Everglades National Park

Description & History:
America’s Everglades – The largest subtropical wilderness in the United States

Everglades National Park protects an unparalleled landscape that provides important habitat for numerous rare and endangered species like the manatee, American crocodile, and the elusive Florida panther. An international treasure as well – a World Heritage Site, International Biosphere Reserve, a Wetland of International Importance, and a specially protected area under the Cartagena Treaty.

The Everglades is an expansive area of land in south Florida, which consists of 1.5 million acres of wetland. Since the park covers such a large area of south Florida, planning is a must. There are three entrances to Everglades National Park and they are not connected, they are accessed through different areas of south Florida. The northern section of the park is accessible via Miami or Everglades City, the southern section is accessible through Homestead.

All these areas offer a wide range of activities. You can take a short walk on the Anhinga Trail to spot abundant wildlife–turtles, herons and alligators! Climb atop Shark Valley’s 65-foot observation tower for a bird’s eye view of the glades. Glide over Florida Bay by tour boat or kayak for a chance to glimpse a crocodile, manatee, or dolphin. Watch as the sun sets over Flamingo, the southernmost point in mainland Florida. Explore the pinelands by bike, paddle amongst the mangroves on Nine-Mile Pond, or tour the historic Nike Hercules missile base. Join a ranger on a slough slog deep into the heart of a cypress dome. Find solitude on your own on a week-long canoe trip, camping along the 99-mile Wilderness Waterway. With countless opportunities for discovery, click on the website link above to help you plan an adventure that’s right for you!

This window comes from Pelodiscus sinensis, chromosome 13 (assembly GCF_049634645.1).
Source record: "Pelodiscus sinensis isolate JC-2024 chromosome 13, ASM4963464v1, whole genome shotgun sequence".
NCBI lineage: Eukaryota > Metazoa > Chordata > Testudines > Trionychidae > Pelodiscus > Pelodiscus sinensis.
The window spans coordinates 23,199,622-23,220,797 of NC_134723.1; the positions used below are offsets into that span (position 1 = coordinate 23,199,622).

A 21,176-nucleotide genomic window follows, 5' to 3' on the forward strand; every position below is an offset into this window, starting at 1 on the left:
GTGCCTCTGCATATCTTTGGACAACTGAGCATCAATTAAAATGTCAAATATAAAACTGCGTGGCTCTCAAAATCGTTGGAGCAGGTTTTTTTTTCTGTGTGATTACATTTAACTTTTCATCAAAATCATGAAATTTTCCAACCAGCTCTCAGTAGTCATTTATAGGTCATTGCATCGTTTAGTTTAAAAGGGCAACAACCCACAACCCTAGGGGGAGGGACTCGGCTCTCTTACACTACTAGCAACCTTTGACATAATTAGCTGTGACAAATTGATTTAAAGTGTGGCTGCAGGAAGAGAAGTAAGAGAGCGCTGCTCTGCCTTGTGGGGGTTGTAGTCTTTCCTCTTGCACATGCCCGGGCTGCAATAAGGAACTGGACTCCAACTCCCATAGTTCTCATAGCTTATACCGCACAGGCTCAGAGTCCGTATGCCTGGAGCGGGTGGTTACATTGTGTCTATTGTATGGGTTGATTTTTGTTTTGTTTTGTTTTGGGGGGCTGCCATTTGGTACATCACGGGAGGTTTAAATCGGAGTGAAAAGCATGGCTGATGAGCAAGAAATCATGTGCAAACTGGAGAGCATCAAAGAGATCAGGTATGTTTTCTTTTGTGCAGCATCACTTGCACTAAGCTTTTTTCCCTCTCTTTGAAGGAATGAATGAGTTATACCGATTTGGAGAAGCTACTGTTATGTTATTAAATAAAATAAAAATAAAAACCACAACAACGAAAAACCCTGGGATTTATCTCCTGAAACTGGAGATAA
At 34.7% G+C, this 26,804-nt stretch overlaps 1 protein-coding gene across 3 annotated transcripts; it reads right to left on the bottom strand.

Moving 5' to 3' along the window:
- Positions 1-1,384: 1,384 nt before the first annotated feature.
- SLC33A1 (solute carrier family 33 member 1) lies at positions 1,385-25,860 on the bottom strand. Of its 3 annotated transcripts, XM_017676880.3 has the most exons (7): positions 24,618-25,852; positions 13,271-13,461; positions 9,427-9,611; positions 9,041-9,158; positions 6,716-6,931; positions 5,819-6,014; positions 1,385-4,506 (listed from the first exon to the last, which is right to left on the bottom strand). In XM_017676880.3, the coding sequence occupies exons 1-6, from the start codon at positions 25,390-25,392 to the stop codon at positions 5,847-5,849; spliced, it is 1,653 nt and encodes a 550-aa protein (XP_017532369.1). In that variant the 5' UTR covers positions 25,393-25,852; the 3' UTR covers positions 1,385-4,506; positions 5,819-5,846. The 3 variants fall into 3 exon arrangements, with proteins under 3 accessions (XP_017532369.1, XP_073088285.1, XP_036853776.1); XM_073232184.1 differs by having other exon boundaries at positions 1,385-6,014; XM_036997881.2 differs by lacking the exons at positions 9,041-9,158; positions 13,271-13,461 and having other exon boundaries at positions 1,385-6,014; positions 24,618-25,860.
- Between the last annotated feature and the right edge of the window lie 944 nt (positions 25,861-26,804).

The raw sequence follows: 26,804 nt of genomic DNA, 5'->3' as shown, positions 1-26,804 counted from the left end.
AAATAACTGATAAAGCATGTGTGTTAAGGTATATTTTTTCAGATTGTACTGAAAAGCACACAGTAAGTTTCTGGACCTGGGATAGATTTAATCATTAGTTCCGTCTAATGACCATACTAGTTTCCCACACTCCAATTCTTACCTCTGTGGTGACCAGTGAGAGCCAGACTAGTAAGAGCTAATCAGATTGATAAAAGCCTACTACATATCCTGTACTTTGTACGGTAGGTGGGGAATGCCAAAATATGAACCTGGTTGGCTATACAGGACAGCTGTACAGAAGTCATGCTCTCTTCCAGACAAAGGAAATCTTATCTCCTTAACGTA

It is important to know that the Everglades has two very distinct seasons: dry season and wet season. Dry season lasts from November to March and wet season lasts from April to November. Dry season is also the busy season because of the warm winters that attract the largest variety of wading birds and their predators. Wet season is buggy and many ranger programs are no longer offered. This is why it is important to check ahead of time the current schedule for ranger programs.

Visiting the Everglades allows you to explore a vast diversity of flora and fauna in different eco-systems: freshwater sloughs, marl prairies, tropical hammocks, pineland, cypress, mangrove, coastal lowlands, marine, and estuarine. There is a lot of area to discover at the Everglades, so it is vital to be prepared.

Usage Fees:
Entrance fees for the National Park are $25 per private vehicle, $20 per motorcycle, and $8 per pedestrian/cyclist.

CONTENT SOURCE: https://www.nps.gov/
IMAGE SOURCE: https://www.nps.gov/